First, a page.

January 2012, I started blogging. With my first blog, Wilwebs.com, I want to share knowledge and experience gained creating websites.
ThemingWP followed swiftly as my second blog. ThemingWP focuses on publishing reviews about WordPress themes.
What these blogs share, is a mutual perspective: technical topics considered from the point-of-view of a non-geek. For peers like myself.
Although, I have been making websites since the table-based era, my background is not in ICT, but in business administration.
Any website needs a web server, and therefore a hosting company that takes care of the web server as well as the infrastructure required to connect that web server to the internet.
Because of that, launching a blog dedicated to web hosting seemed quite an obvious step to me. So, here it is; HostingCaddie.com.
Why HostingCaddie? A caddie – or caddy – supports a golfer. Not only by dragging the golfer’s gear, but also with advice.
In a way, that is also my goal with this blog; helping you to run your own website.
Nowadays, I prefer to create my websites with WordPress. For that reason, some posts will only be of interest to other WordPress users.
The majority of the articles though, will benefit you no matter the technology deployed to create your website; static HTML pages, a hand-coded dynamic website, or with another popular Content Management System (CMS) like Drupal or Joomla!.
Exploring the Web Hosting Landscape
When you search the web for details about web hosting, you might notice that not all reviews and posts on this topic make a trustworthy impression.
Making a decision based upon questionable information is never very wise.
My plan to step over this threshold was spreading my websites over several hosts. Next question: which hosts?
Comparing hosting plans it occurred to me that a lot of hosts are still creating plans with static websites in mind.
These plans neglect the additional resources required by dynamic websites – websites powered by a database.
Those hosts allow a decent amount of traffic, but hardly enough disk space for contemporary, CMS-based websites that tend to publish tons of media files.
Just for the sake of reference; in the mid ’90s, I created a bilingual website for a publishing company. After about twelve months, the site counted 5,200+ files – about half of them were image files.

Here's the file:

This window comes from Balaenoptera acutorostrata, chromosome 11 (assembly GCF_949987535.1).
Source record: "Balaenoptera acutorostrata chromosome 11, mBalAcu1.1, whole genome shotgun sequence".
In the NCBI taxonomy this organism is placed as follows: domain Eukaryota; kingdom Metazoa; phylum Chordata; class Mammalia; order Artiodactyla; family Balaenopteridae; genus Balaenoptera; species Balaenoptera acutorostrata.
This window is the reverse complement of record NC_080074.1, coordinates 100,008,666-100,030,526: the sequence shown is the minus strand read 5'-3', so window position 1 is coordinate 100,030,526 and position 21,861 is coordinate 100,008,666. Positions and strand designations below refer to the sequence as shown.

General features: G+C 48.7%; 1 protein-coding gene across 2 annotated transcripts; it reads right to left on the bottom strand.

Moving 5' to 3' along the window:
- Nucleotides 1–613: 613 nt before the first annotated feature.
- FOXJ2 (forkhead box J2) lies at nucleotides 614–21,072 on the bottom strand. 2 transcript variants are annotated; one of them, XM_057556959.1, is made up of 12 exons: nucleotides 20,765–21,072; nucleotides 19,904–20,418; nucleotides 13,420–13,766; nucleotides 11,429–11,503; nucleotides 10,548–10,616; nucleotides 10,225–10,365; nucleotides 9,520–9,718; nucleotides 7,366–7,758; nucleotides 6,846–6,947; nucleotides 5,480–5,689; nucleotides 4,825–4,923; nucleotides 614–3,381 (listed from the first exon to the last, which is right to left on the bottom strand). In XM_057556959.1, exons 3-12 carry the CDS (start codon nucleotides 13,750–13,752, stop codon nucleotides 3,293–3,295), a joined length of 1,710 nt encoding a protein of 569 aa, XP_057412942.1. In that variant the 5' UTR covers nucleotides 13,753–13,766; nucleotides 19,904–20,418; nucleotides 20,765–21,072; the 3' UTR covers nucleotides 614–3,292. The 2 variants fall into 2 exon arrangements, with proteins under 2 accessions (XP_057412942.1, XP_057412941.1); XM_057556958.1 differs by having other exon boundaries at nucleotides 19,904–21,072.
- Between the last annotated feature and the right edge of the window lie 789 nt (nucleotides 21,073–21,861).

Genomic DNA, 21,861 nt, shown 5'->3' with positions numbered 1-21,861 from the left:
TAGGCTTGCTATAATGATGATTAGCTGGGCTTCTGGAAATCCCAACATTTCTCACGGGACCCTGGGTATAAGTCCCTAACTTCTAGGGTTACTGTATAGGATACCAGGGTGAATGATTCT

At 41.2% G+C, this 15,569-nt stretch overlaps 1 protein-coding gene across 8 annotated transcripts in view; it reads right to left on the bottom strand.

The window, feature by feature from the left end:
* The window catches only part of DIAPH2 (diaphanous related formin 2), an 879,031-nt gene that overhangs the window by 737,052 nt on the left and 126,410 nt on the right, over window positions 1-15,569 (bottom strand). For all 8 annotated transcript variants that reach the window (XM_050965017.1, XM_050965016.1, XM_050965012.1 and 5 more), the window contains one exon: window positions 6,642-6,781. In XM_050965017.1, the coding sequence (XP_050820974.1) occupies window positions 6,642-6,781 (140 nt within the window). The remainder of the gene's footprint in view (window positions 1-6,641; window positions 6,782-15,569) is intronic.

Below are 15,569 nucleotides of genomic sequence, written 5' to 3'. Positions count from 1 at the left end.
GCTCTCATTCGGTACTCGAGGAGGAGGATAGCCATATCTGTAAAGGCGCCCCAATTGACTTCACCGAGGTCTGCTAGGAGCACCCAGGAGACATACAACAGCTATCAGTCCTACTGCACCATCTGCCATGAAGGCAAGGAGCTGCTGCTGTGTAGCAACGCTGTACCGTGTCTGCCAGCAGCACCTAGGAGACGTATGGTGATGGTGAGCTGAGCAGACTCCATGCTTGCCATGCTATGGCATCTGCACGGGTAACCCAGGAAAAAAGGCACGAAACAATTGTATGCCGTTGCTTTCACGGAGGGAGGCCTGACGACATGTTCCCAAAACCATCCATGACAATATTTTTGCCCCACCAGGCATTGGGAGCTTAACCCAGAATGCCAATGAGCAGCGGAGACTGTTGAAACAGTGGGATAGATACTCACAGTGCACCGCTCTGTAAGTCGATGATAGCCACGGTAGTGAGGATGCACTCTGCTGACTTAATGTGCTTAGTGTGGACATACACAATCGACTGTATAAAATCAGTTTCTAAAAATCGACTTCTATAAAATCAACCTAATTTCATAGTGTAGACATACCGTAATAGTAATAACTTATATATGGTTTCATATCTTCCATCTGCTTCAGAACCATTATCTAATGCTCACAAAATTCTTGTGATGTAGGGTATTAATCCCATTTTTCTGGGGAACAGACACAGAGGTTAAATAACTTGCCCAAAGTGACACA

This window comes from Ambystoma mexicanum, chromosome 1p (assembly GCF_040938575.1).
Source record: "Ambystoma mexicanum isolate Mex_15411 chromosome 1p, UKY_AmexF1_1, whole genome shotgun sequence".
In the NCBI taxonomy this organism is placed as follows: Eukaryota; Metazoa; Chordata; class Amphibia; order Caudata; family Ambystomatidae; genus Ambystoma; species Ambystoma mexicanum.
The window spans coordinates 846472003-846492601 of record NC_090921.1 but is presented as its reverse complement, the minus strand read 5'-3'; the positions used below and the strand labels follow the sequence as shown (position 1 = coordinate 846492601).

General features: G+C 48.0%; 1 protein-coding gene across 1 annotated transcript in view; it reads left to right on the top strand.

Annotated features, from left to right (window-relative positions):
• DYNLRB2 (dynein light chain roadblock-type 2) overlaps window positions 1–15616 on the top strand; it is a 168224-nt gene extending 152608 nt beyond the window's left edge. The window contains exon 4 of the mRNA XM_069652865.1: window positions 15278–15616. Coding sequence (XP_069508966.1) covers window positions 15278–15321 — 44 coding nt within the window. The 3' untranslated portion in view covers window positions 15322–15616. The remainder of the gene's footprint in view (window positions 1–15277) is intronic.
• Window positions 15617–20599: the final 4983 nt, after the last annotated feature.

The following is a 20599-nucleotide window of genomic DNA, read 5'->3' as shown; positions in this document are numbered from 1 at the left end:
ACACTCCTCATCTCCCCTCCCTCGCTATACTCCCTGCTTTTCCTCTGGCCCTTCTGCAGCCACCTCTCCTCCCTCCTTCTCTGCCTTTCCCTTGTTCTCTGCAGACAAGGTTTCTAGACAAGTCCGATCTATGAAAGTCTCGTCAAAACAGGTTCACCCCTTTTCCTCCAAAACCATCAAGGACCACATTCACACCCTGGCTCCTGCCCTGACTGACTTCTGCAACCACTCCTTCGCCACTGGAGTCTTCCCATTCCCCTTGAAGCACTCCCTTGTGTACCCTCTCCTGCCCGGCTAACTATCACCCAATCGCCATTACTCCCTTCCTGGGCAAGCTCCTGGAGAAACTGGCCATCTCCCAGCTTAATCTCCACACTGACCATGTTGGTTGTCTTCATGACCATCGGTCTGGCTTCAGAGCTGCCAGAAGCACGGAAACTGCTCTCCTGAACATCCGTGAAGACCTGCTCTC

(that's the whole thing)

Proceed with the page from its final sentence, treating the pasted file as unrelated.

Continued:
Despite the number of content files, this site occupied only 60 MB of web space. Compare that to my blog ThemingWP. Within one year, this weblog exceeded 500 MB of web storage.
That is not only because ThemingWP is powered by WordPress. Remember that in the mid ’90s we were still using dial-up modems to connect to the internet.
When your visitors need to dial-up to browse the web, with speeds ranging from 9600bps to 56k, you need to limit the weight of your pages and therefore the dimensions of your images.
Multimedia like streaming audio and video were non-existent. Yes, I know it is hard to imagine now that YouTube and Vine are so common. The 90’s were the days of the silent internet.
Anyway, when you are going to publish posts on a daily or even a weekly basis, I guess it is safe to say that a hosting plan for a single website should offer at least 1 gigabyte (1 GB) of web space.
Predictions are hard especially about the future, but when choosing a host, try to estimate your web requirements for the next six to twelve months – upgrading the hosting plan with your host is generally not a problem.
Dancing with Websites
As a preparation for this blog, I conducted a little experiment, and had my sites participate in a musical chairs extravaganza.
Since early 2013, I have been working with about 20+ hosts, located in the United States, the United Kingdom and the Netherlands. With very popular, as well as lesser-known hosting companies.
At some point in time, I was working with twelve different hosts. All at the same time. Each host was serving one of my websites.
Three former hosts no longer exist. One announced timely that they would cease their operations. The end of the second one came quite unexpected, while the termination of the third did not surprise me at all.
Although I have been working with hosts as long as I am making websites, I was able to expand my experience with – and knowledge about – hosting dramatically the past 15 months.
Here at HostingCaddie, I am going to share that knowledge and experience with you.
When you have a question, or when you are faced with some kind of a problem regarding web hosting, please do not hesitate and drop me a note.
Whenever possible, it will be my pleasure to be your caddie.